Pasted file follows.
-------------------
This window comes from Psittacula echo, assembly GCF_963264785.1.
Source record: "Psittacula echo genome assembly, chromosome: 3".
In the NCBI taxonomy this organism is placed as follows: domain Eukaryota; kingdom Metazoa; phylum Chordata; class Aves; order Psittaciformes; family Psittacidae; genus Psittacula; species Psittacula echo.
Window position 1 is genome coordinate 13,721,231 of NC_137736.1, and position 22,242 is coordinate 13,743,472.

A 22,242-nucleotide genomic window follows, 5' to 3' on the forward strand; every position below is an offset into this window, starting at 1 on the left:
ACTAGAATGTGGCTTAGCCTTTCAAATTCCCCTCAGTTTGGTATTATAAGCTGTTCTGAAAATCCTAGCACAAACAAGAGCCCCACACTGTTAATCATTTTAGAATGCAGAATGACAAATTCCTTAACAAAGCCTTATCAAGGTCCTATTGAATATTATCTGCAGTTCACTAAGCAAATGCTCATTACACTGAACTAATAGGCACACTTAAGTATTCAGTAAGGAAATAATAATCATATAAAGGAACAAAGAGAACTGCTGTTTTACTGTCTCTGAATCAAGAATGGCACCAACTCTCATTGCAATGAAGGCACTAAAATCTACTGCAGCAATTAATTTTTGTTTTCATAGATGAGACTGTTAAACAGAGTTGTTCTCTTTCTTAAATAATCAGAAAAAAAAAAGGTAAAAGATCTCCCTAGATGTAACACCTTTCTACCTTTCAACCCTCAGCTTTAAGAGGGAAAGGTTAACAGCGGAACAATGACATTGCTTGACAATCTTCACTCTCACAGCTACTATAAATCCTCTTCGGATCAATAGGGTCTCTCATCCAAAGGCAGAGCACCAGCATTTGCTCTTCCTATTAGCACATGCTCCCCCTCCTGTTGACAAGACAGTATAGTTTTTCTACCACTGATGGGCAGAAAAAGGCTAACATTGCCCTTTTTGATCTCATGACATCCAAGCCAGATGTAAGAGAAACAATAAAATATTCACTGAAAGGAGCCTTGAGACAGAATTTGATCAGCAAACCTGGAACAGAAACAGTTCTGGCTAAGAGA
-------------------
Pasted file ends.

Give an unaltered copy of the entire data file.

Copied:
This window comes from Psittacula echo, assembly GCF_963264785.1.
Source record: "Psittacula echo genome assembly, chromosome: 3".
In the NCBI taxonomy this organism is placed as follows: domain Eukaryota; kingdom Metazoa; phylum Chordata; class Aves; order Psittaciformes; family Psittacidae; genus Psittacula; species Psittacula echo.
Window position 1 is genome coordinate 13,721,231 of NC_137736.1, and position 22,242 is coordinate 13,743,472.

A 22,242-nucleotide genomic window follows, 5' to 3' on the forward strand; every position below is an offset into this window, starting at 1 on the left:
ACTAGAATGTGGCTTAGCCTTTCAAATTCCCCTCAGTTTGGTATTATAAGCTGTTCTGAAAATCCTAGCACAAACAAGAGCCCCACACTGTTAATCATTTTAGAATGCAGAATGACAAATTCCTTAACAAAGCCTTATCAAGGTCCTATTGAATATTATCTGCAGTTCACTAAGCAAATGCTCATTACACTGAACTAATAGGCACACTTAAGTATTCAGTAAGGAAATAATAATCATATAAAGGAACAAAGAGAACTGCTGTTTTACTGTCTCTGAATCAAGAATGGCACCAACTCTCATTGCAATGAAGGCACTAAAATCTACTGCAGCAATTAATTTTTGTTTTCATAGATGAGACTGTTAAACAGAGTTGTTCTCTTTCTTAAATAATCAGAAAAAAAAAAGGTAAAAGATCTCCCTAGATGTAACACCTTTCTACCTTTCAACCCTCAGCTTTAAGAGGGAAAGGTTAACAGCGGAACAATGACATTGCTTGACAATCTTCACTCTCACAGCTACTATAAATCCTCTTCGGATCAATAGGGTCTCTCATCCAAAGGCAGAGCACCAGCATTTGCTCTTCCTATTAGCACATGCTCCCCCTCCTGTTGACAAGACAGTATAGTTTTTCTACCACTGATGGGCAGAAAAAGGCTAACATTGCCCTTTTTGATCTCATGACATCCAAGCCAGATGTAAGAGAAACAATAAAATATTCACTGAAAGGAGCCTTGAGACAGAATTTGATCAGCAAACCTGGAACAGAAACAGTTCTGGCTAAGAGA